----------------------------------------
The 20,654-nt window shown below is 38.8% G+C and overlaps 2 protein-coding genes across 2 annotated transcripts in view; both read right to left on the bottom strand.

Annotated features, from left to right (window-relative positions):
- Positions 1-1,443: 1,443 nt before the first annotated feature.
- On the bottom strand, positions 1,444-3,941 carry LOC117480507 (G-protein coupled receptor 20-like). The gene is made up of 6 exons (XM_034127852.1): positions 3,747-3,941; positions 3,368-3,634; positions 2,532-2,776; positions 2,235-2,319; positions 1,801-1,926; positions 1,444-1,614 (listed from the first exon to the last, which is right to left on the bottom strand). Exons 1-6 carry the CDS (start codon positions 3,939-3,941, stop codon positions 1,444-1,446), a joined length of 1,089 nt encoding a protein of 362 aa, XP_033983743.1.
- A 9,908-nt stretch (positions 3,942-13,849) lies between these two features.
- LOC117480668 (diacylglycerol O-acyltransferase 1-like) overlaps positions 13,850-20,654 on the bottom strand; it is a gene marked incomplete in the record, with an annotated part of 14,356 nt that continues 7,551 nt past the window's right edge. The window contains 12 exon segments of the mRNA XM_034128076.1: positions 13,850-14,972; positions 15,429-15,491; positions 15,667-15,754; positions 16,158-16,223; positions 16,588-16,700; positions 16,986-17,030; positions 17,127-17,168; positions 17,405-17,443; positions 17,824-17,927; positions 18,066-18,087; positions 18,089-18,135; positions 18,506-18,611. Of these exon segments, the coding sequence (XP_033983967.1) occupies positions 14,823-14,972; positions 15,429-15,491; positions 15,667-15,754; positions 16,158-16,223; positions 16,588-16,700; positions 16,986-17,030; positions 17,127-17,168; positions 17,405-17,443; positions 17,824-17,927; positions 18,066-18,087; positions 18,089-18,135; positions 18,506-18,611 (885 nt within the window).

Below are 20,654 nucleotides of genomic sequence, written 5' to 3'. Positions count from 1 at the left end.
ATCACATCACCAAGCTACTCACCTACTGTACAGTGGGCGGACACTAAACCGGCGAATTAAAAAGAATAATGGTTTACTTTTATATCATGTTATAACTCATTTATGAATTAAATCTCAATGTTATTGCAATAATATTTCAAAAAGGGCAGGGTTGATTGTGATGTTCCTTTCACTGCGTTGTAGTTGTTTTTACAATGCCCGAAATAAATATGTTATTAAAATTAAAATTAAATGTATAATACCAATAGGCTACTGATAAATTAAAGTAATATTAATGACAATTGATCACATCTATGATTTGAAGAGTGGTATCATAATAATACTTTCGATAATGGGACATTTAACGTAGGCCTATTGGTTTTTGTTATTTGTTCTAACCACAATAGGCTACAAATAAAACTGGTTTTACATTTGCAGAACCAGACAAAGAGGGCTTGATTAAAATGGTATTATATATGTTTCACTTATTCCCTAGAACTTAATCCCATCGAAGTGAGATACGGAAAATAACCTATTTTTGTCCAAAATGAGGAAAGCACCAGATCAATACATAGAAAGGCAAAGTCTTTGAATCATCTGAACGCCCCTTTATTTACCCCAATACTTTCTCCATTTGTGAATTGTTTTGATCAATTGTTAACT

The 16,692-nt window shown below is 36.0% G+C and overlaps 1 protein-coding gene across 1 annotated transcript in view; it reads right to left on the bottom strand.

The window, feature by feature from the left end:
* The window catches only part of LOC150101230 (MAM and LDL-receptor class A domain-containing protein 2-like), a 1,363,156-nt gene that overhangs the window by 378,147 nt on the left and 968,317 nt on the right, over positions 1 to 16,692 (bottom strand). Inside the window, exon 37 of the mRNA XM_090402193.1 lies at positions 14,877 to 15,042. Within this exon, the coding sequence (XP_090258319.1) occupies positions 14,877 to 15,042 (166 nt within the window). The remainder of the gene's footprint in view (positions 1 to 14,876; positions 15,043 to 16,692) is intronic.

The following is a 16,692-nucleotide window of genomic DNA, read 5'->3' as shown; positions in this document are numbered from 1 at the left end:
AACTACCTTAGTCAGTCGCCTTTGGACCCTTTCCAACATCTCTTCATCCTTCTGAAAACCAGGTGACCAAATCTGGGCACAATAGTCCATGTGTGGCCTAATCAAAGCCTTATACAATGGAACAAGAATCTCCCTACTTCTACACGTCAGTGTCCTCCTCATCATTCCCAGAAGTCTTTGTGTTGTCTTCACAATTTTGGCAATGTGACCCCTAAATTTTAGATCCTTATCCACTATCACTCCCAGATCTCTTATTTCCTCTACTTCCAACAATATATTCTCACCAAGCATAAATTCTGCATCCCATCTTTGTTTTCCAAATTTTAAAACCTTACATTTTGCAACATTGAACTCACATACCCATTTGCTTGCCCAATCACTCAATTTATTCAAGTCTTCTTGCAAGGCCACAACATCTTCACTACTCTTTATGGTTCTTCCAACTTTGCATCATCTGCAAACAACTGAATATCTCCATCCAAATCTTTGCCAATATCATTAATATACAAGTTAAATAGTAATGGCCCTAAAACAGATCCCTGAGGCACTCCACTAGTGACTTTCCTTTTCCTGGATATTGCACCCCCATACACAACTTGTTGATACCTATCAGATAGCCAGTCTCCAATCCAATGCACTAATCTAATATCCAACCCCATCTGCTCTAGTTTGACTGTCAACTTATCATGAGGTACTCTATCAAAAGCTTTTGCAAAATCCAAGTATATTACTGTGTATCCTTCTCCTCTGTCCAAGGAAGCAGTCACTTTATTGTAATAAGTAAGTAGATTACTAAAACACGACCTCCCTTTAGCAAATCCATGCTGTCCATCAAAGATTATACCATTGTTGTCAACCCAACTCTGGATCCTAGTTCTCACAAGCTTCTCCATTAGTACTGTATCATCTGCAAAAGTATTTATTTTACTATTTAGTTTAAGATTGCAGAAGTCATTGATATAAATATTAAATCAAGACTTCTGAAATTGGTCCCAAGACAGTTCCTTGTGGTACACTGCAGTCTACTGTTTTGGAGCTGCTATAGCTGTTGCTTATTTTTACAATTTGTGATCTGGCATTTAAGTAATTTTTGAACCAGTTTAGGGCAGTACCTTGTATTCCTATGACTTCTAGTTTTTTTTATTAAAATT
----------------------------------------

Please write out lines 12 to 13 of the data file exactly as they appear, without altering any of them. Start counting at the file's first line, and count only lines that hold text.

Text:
The following is a 16,692-nucleotide window of genomic DNA, read 5'->3' as shown; positions in this document are numbered from 1 at the left end:
AACTACCTTAGTCAGTCGCCTTTGGACCCTTTCCAACATCTCTTCATCCTTCTGAAAACCAGGTGACCAAATCTGGGCACAATAGTCCATGTGTGGCCTAATCAAAGCCTTATACAATGGAACAAGAATCTCCCTACTTCTACACGTCAGTGTCCTCCTCATCATTCCCAGAAGTCTTTGTGTTGTCTTCACAATTTTGGCAATGTGACCCCTAAATTTTAGATCCTTATCCACTATCACTCCCAGATCTCTTATTTCCTCTACTTCCAACAATATATTCTCACCAAGCATAAATTCTGCATCCCATCTTTGTTTTCCAAATTTTAAAACCTTACATTTTGCAACATTGAACTCACATACCCATTTGCTTGCCCAATCACTCAATTTATTCAAGTCTTCTTGCAAGGCCACAACATCTTCACTACTCTTTATGGTTCTTCCAACTTTGCATCATCTGCAAACAACTGAATATCTCCATCCAAATCTTTGCCAATATCATTAATATACAAGTTAAATAGTAATGGCCCTAAAACAGATCCCTGAGGCACTCCACTAGTGACTTTCCTTTTCCTGGATATTGCACCCCCATACACAACTTGTTGATACCTATCAGATAGCCAGTCTCCAATCCAATGCACTAATCTAATATCCAACCCCATCTGCTCTAGTTTGACTGTCAACTTATCATGAGGTACTCTATCAAAAGCTTTTGCAAAATCCAAGTATATTACTGTGTATCCTTCTCCTCTGTCCAAGGAAGCAGTCACTTTATTGTAATAAGTAAGTAGATTACTAAAACACGACCTCCCTTTAGCAAATCCATGCTGTCCATCAAAGATTATACCATTGTTGTCAACCCAACTCTGGATCCTAGTTCTCACAAGCTTCTCCATTAGTACTGTATCATCTGCAAAAGTATTTATTTTACTATTTAGTTTAAGATTGCAGAAGTCATTGATATAAATATTAAATCAAGACTTCTGAAATTGGTCCCAAGACAGTTCCTTGTGGTACACTGCAGTCTACTGTTTTGGAGCTGCTATAGCTGTTGCTTATTTTTACAATTTGTGATCTGGCATTTAAGTAATTTTTGAACCAGTTTAGGGCAGTACCTTGTATTCCTATGACTTCTAGTTTTTTTTATTAAAATT